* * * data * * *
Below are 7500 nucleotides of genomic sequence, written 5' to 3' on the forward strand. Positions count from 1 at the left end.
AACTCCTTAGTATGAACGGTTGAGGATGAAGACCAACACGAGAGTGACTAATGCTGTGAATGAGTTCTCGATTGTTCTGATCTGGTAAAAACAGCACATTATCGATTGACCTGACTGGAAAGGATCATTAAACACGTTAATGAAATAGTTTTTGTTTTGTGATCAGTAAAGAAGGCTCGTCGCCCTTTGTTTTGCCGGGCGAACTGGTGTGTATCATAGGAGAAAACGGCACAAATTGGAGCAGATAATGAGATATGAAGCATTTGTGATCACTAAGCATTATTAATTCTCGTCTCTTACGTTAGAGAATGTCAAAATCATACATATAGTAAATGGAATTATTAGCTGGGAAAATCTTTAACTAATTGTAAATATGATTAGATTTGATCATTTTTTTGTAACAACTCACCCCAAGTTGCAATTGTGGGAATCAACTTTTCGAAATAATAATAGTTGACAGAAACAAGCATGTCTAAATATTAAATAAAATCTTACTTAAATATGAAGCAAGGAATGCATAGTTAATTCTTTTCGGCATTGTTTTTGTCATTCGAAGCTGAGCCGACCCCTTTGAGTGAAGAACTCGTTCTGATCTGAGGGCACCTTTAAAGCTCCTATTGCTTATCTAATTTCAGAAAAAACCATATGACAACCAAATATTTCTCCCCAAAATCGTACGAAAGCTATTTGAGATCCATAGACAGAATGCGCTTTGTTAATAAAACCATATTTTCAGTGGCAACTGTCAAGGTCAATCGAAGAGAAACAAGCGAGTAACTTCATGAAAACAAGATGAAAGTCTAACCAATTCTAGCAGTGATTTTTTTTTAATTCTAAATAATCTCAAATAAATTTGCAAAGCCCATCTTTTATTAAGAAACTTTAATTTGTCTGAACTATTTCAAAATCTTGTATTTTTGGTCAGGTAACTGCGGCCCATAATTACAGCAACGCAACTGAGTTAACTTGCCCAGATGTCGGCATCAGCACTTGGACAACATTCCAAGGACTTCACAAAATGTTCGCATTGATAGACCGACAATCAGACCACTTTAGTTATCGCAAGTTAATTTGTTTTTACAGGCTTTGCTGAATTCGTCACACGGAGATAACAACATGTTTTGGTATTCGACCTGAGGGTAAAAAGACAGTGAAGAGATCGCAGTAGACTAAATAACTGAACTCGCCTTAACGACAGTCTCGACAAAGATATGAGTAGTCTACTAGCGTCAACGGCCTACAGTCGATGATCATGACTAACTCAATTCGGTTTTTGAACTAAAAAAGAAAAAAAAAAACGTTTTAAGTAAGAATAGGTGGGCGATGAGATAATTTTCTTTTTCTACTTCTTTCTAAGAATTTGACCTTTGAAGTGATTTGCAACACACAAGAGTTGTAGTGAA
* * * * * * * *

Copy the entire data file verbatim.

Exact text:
Below are 7500 nucleotides of genomic sequence, written 5' to 3' on the forward strand. Positions count from 1 at the left end.
AACTCCTTAGTATGAACGGTTGAGGATGAAGACCAACACGAGAGTGACTAATGCTGTGAATGAGTTCTCGATTGTTCTGATCTGGTAAAAACAGCACATTATCGATTGACCTGACTGGAAAGGATCATTAAACACGTTAATGAAATAGTTTTTGTTTTGTGATCAGTAAAGAAGGCTCGTCGCCCTTTGTTTTGCCGGGCGAACTGGTGTGTATCATAGGAGAAAACGGCACAAATTGGAGCAGATAATGAGATATGAAGCATTTGTGATCACTAAGCATTATTAATTCTCGTCTCTTACGTTAGAGAATGTCAAAATCATACATATAGTAAATGGAATTATTAGCTGGGAAAATCTTTAACTAATTGTAAATATGATTAGATTTGATCATTTTTTTGTAACAACTCACCCCAAGTTGCAATTGTGGGAATCAACTTTTCGAAATAATAATAGTTGACAGAAACAAGCATGTCTAAATATTAAATAAAATCTTACTTAAATATGAAGCAAGGAATGCATAGTTAATTCTTTTCGGCATTGTTTTTGTCATTCGAAGCTGAGCCGACCCCTTTGAGTGAAGAACTCGTTCTGATCTGAGGGCACCTTTAAAGCTCCTATTGCTTATCTAATTTCAGAAAAAACCATATGACAACCAAATATTTCTCCCCAAAATCGTACGAAAGCTATTTGAGATCCATAGACAGAATGCGCTTTGTTAATAAAACCATATTTTCAGTGGCAACTGTCAAGGTCAATCGAAGAGAAACAAGCGAGTAACTTCATGAAAACAAGATGAAAGTCTAACCAATTCTAGCAGTGATTTTTTTTTAATTCTAAATAATCTCAAATAAATTTGCAAAGCCCATCTTTTATTAAGAAACTTTAATTTGTCTGAACTATTTCAAAATCTTGTATTTTTGGTCAGGTAACTGCGGCCCATAATTACAGCAACGCAACTGAGTTAACTTGCCCAGATGTCGGCATCAGCACTTGGACAACATTCCAAGGACTTCACAAAATGTTCGCATTGATAGACCGACAATCAGACCACTTTAGTTATCGCAAGTTAATTTGTTTTTACAGGCTTTGCTGAATTCGTCACACGGAGATAACAACATGTTTTGGTATTCGACCTGAGGGTAAAAAGACAGTGAAGAGATCGCAGTAGACTAAATAACTGAACTCGCCTTAACGACAGTCTCGACAAAGATATGAGTAGTCTACTAGCGTCAACGGCCTACAGTCGATGATCATGACTAACTCAATTCGGTTTTTGAACTAAAAAAGAAAAAAAAAAACGTTTTAAGTAAGAATAGGTGGGCGATGAGATAATTTTCTTTTTCTACTTCTTTCTAAGAATTTGACCTTTGAAGTGATTTGCAACACACAAGAGTTGTAGTGAA